7.  Set clear goals of leaders up front, and hold them accountable.  What does this mean?

= consequences for hiring poor fits
= consequences for poor morale on their team
= consequences for not setting and meeting SMART goals
= recognition for doing all of the above well

8.  Measure leadership success and make the results transparent.  Develop plans to address gaps and follow through.

9.  Instill a culture of boldness and innovation.  Banish fear, often borne of laboring under layers of red tape.  Encourage risk-taking, and learn from mistakes rather than punishing them.

10.  Relentlessly seek out and banish inefficiencies, especially related to the use of time.  Critically evaluate how email and meetings are used; establish rules regarding their use.

11.  Stop pretending that all of this applies only to first-line supervisors.  If anything, they're more important the higher you go in the organizational chart.

12.  When it comes to recruiting, stop focusing on low relative salaries, and capitalize on the enormous benefit of the PS an employer--namely the mission of public service.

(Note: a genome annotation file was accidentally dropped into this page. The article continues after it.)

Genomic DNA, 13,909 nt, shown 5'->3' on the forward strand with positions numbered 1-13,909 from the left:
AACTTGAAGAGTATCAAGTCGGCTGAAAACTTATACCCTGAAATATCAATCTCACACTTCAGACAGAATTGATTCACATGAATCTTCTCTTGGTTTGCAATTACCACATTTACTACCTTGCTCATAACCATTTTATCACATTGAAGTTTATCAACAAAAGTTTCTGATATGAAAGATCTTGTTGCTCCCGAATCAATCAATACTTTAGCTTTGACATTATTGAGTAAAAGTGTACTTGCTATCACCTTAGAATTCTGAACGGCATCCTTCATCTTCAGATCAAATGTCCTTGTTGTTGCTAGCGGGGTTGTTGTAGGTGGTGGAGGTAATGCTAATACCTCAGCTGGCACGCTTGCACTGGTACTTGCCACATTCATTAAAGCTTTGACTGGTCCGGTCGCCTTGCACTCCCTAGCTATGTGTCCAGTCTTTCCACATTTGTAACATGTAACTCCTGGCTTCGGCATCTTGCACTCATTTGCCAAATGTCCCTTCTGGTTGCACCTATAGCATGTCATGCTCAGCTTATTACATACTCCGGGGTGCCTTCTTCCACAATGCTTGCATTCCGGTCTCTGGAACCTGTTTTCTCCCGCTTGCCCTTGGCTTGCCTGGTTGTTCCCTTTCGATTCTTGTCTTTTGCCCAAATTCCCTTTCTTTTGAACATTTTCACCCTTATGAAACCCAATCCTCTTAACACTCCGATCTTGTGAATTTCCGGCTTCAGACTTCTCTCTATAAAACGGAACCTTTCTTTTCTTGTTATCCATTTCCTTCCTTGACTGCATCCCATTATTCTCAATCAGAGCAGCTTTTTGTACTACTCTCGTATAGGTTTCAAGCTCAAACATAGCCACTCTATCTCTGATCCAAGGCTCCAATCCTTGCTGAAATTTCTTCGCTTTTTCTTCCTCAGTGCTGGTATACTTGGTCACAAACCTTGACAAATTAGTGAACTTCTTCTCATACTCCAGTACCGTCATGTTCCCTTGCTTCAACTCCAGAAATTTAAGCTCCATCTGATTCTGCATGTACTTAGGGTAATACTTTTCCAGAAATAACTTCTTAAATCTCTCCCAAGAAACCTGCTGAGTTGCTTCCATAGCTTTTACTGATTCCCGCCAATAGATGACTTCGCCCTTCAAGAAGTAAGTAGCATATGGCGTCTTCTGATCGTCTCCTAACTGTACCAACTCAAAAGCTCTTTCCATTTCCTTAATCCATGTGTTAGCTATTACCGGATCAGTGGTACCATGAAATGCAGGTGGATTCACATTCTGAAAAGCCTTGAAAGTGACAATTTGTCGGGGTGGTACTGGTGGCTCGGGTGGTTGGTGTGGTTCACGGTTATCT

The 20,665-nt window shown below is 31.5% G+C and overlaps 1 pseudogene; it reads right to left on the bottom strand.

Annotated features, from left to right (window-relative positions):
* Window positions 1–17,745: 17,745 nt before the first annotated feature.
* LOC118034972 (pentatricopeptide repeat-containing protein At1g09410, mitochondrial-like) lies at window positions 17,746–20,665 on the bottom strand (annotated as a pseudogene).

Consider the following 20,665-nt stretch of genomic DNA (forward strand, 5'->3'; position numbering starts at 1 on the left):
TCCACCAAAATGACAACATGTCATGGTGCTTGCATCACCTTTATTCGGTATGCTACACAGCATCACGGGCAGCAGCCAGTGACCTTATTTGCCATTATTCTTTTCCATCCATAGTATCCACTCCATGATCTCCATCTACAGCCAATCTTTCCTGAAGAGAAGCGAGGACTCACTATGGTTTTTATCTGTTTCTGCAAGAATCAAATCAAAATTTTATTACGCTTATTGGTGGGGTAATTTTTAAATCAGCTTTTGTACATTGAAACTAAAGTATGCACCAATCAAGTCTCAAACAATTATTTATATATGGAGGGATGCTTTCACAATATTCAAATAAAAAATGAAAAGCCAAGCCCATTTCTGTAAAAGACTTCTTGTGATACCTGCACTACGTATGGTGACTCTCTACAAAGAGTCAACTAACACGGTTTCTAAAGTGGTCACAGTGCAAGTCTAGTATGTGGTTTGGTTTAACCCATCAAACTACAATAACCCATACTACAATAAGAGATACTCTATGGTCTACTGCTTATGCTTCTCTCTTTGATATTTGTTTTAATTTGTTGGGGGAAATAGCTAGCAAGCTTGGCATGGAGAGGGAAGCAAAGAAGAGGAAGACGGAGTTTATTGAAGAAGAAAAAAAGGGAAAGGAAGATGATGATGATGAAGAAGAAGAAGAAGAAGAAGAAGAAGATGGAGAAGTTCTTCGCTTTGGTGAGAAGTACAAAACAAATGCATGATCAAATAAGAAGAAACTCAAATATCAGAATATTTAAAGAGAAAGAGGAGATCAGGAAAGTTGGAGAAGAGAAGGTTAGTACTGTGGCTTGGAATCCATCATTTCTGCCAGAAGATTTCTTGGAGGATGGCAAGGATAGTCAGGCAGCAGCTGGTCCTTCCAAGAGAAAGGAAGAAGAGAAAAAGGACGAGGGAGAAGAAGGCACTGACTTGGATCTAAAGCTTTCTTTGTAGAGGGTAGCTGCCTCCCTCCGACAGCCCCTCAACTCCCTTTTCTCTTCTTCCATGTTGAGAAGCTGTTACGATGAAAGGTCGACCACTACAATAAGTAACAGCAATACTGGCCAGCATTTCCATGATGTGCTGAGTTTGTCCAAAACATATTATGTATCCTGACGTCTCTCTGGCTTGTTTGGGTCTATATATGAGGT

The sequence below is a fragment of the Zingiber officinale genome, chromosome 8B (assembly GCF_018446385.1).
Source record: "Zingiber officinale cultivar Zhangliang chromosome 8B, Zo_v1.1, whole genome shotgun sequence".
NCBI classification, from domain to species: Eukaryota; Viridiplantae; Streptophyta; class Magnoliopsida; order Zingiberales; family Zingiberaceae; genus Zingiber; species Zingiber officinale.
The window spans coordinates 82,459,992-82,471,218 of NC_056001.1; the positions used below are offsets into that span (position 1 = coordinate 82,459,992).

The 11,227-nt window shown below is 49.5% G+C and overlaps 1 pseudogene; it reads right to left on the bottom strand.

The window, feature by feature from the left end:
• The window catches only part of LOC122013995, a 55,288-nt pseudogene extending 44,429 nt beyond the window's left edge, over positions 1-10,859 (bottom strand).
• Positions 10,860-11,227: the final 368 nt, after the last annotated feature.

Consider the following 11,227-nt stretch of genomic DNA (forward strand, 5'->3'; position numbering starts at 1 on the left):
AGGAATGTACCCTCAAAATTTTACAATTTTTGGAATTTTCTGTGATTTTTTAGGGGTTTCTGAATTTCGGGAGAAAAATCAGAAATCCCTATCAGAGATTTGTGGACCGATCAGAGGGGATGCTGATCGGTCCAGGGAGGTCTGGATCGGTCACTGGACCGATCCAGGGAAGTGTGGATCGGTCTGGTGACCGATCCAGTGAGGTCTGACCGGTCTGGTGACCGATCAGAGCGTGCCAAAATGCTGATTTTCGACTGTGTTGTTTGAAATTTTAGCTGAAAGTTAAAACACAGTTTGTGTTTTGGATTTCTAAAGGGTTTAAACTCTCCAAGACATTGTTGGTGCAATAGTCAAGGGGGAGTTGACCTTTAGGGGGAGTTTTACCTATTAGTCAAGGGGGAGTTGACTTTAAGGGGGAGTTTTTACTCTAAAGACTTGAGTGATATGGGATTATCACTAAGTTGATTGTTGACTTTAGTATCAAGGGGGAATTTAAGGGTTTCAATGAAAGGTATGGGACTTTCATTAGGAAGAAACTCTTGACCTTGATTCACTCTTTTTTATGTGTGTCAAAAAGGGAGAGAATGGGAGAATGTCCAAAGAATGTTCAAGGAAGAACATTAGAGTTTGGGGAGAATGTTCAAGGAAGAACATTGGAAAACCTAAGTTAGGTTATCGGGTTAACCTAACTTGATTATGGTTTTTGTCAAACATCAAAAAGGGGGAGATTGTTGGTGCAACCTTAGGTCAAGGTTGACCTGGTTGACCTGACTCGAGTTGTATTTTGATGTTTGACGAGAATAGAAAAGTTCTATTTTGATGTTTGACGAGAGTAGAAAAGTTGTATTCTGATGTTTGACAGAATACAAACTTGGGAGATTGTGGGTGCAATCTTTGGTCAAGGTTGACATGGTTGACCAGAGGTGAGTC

13.  View leadership as a competency, not a position.  Leadership behaviors can be found everywhere in an organization--they should be recognized and promoted.

My intent here is not to be a downer, but to emphasize how much more focus needs to be placed on leadership in the public sector.  The current state of affairs is unacceptable.  And for those of us familiar with research and best practices in organizational behavior, it's painful.

So I apologize for the decidedly un-Thanksgivingy nature of this post.  But I am thankful for free speech and open minds.  Thanks for reading.